• Strategic focus. Effective executive teams establish a vision for the organization and invest considerable time and energy at the strategic level. They balance risk and innovation, anticipate future needs and opportunities, and seek to ensure the organization’s sustainability.
  • Collective approach. Top-performing executive teams work together, taking an enterprise-wide view of their individual and team functions. They model for the entire organization ways to break down silos and develop solutions to business problems together. Individuals on top-performing executive teams prioritize the interests of the organization over individual gains.
  • Team interaction. Finally, the best executive teams are intentional in their interactions. They value their differences, listen and communicate well, seek input from each other, and trust and respect one another. These behaviors make teams more effective. Crucially, they also model for the rest of the enterprise what team interactions should look like.

Executive Teams must (CCL):

  1. Get the diagnosis right. The CEO or top leader at an organization should understand what drives individual executive-team members and what makes them work — or not — as a group.
  2. Get the leadership mental model right. Executive team members must have an explicit understanding of, and agreement with, what it means to lead at the enterprise level. Senior executives must understand that their role on the team goes beyond functional responsibilities.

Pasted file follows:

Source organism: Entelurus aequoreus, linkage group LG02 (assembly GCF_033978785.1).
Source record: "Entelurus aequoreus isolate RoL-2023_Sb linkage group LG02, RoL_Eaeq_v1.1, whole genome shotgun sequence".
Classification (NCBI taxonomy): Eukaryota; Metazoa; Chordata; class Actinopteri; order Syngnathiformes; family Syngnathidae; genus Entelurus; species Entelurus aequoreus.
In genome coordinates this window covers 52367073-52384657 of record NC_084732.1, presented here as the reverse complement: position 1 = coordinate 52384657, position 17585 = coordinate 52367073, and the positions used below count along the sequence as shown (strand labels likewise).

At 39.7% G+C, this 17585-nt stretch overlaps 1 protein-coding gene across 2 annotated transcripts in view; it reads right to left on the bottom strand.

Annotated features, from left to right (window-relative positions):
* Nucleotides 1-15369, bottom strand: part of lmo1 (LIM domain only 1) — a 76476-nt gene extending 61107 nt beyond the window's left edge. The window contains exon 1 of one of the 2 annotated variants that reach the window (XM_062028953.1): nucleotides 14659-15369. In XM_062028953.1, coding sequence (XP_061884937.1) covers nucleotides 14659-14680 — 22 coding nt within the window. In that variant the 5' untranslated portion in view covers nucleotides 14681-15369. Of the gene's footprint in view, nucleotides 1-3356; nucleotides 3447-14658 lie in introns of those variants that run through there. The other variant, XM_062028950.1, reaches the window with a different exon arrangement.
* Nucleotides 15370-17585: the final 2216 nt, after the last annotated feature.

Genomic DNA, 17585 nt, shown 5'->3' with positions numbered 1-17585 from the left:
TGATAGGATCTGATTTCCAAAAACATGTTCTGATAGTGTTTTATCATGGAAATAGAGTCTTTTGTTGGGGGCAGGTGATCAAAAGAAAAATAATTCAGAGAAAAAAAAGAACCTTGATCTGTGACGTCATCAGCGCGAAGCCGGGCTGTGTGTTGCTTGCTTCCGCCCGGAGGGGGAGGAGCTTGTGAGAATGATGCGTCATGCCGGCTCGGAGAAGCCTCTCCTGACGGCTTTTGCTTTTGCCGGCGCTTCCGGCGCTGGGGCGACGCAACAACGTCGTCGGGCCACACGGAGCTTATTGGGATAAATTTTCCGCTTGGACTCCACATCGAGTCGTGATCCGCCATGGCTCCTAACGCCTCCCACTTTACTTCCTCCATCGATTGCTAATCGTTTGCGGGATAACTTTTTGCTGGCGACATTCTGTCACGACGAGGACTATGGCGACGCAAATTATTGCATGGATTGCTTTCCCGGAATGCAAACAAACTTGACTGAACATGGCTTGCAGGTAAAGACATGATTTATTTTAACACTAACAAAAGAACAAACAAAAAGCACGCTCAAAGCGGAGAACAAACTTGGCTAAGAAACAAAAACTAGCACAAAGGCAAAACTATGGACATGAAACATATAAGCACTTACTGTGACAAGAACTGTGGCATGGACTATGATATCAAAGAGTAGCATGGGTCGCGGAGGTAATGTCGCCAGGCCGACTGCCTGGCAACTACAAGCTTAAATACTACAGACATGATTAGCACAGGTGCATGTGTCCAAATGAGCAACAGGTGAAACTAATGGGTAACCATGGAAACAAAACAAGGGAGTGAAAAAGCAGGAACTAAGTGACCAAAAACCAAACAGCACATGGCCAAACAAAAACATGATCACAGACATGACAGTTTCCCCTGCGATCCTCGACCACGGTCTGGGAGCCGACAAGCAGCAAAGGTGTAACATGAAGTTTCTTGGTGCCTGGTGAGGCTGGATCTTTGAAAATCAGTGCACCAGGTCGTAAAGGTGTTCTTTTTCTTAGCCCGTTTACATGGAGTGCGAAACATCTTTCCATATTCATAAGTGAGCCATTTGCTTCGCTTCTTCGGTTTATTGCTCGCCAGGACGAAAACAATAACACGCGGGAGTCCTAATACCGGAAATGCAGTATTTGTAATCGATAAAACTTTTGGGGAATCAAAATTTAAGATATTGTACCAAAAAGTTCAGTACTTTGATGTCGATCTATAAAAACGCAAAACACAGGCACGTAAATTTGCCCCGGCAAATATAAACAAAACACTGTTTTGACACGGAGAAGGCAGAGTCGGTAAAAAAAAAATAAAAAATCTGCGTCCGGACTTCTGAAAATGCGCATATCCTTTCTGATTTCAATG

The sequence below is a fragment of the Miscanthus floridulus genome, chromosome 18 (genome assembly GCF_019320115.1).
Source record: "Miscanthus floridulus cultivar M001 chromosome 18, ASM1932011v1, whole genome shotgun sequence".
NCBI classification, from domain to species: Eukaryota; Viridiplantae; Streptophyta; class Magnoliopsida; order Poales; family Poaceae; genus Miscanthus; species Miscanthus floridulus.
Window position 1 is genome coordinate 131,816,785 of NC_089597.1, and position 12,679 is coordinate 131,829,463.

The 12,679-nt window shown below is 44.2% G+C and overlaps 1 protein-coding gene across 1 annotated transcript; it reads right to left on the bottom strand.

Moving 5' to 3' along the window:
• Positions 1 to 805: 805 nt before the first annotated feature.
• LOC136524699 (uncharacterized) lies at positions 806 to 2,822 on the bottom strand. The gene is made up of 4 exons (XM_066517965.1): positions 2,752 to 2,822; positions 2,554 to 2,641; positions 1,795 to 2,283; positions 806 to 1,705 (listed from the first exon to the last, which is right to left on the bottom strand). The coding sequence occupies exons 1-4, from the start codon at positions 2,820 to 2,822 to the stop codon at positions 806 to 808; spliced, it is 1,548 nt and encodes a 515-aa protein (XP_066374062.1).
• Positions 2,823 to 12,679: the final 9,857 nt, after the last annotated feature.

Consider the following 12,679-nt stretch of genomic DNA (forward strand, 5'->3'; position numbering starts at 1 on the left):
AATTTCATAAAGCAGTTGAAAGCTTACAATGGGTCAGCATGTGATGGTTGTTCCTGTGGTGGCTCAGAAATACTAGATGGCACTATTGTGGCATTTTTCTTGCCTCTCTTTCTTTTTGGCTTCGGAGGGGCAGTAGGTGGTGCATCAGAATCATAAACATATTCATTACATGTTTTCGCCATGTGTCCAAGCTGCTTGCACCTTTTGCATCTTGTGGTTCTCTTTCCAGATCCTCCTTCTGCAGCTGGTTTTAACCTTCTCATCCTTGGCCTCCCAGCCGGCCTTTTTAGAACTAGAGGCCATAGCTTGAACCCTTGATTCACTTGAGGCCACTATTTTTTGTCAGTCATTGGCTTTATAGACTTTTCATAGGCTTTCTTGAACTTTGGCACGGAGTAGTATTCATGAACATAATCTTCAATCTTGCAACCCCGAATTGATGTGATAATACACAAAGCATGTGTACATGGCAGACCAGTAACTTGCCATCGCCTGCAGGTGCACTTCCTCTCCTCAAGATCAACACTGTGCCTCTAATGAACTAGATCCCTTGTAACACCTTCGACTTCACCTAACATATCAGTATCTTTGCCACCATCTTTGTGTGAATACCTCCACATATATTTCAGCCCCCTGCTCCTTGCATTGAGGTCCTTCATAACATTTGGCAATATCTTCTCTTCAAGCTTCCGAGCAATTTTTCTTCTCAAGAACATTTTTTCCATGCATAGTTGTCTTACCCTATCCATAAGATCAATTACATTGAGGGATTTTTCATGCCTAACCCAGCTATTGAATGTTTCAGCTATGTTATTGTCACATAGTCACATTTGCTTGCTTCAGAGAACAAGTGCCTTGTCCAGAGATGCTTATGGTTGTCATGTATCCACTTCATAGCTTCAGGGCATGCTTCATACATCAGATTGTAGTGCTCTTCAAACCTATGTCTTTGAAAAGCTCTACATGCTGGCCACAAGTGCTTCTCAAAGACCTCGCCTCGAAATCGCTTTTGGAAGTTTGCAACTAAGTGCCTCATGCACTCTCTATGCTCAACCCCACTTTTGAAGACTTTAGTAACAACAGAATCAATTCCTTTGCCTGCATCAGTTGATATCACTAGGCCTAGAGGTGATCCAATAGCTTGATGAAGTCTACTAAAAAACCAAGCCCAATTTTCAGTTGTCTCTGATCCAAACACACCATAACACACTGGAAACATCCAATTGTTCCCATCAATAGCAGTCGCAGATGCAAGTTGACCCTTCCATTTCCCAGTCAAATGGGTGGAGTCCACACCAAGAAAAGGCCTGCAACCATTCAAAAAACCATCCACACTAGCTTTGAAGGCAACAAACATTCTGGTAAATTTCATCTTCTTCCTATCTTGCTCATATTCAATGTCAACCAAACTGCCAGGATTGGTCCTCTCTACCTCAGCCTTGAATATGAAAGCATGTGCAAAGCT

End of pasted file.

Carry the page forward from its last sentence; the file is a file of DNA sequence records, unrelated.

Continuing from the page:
3. Get the mindset right. For seasoned leaders, the executive team shouldn’t represent the summit of their professional development, but rather a new challenge that requires them to continue to learn and grow. They must also bring this perspective to their direct reports and others they interact with, encouraging them to develop beyond their technical expertise.
  4. Get the interactions right. Creating explicit “interaction rules” to guide how team members interact with one another is critical to building effective teams. Members of the executive team must be transparent, vulnerable, and comfortable learning in public; they must also have strong communication skills.
  5. Get the diffusion rules right. Finally, executive teams are only effective when their decisions, thinking, and behaviors can spread quickly across large numbers of people at all levels of the organization. This ensures that strong, healthy executive team actions and values can be modeled by other teams throughout the enterprise.

From surviving to thriving: Reimagining the post-COVID-19 return